A scary thought

Did anyone see the show “Life after people” when it was broadcast earlier this year? (It was on C4 in the UK in May and on the History Channel in the States in January) It was, to my mind, a fascinating speculative exploration of what might happen if humans suddenly disappeared from the face of the planet.

It talked about how long it would take buildings to collapse, nature to take over again and what might happen to the wildlife.

But to me, the most interesting thing was in the section “100 Years after people.” Here’s a quote from the C4 microsite about the show.

Books will absorb moisture from the humid conditions inside fallen-down buildings. Mould spores will thrive and grow on the books. The Dead Sea Scrolls survived for 2000 years in an arid environment without the damaging effects of sunlight, but most books will degrade along will celluloid acetate film and DVDs and CDs. The whole visual record of the human race will be gone, apart from a few special cases.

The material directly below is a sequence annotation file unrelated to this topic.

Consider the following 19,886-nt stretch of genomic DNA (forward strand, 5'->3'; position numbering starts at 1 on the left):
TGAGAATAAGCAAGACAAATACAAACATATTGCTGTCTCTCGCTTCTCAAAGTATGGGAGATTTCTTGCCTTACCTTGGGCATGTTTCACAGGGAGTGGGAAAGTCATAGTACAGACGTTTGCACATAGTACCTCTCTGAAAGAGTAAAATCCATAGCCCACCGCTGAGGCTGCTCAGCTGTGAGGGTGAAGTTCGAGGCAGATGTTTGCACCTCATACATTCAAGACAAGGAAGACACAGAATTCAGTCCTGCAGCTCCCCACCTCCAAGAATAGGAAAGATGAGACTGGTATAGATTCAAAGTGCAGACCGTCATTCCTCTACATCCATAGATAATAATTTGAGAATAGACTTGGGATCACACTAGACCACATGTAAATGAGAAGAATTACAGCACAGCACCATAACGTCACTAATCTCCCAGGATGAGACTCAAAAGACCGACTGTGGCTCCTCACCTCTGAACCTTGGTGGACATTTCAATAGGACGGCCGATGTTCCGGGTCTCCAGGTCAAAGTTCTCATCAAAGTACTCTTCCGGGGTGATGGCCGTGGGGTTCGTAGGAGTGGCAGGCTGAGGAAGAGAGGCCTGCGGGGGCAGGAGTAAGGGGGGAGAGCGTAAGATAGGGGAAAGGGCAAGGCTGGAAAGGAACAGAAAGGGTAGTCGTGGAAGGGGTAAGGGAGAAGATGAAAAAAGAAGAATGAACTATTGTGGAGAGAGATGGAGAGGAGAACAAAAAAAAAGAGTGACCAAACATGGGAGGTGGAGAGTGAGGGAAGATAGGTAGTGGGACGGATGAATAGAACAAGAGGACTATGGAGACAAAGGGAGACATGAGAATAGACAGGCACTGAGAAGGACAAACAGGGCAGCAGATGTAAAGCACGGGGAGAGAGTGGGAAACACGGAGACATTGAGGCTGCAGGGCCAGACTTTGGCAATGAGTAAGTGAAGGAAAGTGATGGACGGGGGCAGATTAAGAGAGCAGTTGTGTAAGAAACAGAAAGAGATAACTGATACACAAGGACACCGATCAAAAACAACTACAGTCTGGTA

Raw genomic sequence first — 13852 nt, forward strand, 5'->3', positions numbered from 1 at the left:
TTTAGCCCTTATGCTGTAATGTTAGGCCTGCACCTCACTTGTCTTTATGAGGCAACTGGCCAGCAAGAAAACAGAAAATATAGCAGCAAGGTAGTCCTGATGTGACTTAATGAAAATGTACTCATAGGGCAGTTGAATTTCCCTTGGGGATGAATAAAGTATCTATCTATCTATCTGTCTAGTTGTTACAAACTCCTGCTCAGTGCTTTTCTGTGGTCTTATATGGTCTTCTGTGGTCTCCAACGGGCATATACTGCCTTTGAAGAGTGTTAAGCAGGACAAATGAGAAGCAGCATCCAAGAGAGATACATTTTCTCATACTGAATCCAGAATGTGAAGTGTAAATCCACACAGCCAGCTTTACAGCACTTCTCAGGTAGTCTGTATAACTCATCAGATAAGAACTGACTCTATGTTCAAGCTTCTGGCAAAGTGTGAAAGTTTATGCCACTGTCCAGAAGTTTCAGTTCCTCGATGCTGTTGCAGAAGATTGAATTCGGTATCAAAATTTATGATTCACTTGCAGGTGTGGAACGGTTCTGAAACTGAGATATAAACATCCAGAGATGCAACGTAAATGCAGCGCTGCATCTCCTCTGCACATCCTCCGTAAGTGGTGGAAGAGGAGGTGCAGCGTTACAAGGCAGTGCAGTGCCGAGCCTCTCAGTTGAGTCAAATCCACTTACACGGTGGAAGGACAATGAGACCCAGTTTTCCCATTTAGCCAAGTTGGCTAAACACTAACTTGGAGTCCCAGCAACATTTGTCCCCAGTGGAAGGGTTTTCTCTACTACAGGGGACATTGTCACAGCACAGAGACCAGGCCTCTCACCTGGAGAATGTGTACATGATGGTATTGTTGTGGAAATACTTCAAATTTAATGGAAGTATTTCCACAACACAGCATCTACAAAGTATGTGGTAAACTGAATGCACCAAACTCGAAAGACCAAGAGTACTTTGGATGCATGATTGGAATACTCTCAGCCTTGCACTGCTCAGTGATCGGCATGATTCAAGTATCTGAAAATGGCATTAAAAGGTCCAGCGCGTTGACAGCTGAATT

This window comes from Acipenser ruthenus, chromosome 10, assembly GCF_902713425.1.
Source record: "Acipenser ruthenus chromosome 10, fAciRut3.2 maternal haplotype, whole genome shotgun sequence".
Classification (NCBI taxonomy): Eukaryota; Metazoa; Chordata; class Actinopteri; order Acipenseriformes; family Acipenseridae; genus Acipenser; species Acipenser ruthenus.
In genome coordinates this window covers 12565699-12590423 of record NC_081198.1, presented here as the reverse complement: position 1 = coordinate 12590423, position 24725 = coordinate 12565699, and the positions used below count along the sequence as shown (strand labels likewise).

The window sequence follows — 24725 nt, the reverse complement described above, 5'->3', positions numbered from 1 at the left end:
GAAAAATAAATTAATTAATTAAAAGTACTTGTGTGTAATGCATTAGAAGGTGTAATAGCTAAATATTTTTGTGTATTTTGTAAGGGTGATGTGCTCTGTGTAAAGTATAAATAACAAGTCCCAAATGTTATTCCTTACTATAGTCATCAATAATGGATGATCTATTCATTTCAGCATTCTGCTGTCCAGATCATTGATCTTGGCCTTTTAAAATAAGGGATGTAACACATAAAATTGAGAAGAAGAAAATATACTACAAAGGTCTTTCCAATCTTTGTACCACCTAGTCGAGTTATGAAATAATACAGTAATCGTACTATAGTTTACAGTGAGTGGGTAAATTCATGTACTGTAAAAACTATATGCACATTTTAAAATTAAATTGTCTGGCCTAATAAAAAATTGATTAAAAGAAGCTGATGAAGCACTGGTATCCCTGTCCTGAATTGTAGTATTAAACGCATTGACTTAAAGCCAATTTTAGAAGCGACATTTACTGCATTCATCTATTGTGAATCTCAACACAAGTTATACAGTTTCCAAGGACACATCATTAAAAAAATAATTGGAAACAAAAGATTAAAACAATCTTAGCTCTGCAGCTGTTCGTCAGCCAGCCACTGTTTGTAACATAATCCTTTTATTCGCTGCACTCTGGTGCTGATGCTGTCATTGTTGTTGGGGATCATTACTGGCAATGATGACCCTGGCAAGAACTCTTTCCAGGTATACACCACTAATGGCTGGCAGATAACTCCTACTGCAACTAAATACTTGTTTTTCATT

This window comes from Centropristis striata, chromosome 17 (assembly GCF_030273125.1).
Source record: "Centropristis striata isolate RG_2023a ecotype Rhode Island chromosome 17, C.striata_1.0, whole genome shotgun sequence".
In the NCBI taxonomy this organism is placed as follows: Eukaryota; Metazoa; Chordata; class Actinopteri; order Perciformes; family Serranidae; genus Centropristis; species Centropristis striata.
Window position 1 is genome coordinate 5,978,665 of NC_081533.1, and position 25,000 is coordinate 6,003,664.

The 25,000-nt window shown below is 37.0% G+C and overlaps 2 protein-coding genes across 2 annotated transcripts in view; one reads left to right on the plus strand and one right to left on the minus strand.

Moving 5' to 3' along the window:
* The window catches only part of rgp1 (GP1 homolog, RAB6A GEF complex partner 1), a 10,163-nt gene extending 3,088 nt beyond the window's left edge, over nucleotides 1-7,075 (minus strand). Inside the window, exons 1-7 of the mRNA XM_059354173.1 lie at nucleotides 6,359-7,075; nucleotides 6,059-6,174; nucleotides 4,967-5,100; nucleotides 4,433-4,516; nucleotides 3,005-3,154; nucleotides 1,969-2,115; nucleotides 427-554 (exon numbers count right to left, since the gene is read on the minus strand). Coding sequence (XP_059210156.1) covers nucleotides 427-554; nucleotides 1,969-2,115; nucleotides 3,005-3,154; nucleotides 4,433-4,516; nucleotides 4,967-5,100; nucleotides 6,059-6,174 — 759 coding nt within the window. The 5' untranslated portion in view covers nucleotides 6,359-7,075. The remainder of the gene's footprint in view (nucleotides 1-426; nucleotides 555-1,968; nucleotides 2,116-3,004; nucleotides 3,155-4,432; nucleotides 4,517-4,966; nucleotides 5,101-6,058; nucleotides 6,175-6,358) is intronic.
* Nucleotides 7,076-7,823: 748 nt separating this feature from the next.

How scary is that thought?  All the cultural evidence of our modern society could disappear after just one hundred years if we stopped reproducing it. In the past humans scratched art onto cave walls or chiseled it into marble tablets – and it survived for thousands of years. But paper, analogue and digital media would only last a tenth of that.

Shakespeare,, Hollywood, Harry Potter, Eastenders, Marc Nobbs – all gone. In the western world today, there are probably more people being creative and adding to the cultural wealth of our society than at any point in history – but it could all be for nothing. Surely it’s about time that our wonderful techno-bods got their heads together and came up with some media that could last forever. Well, maybe not forever, but at least as long as stone tablets and cave paintings.

I guess what I’m trying to say is that you need to get hold of copies of Charlotte’s Secret and Lost & Found before they disappear.

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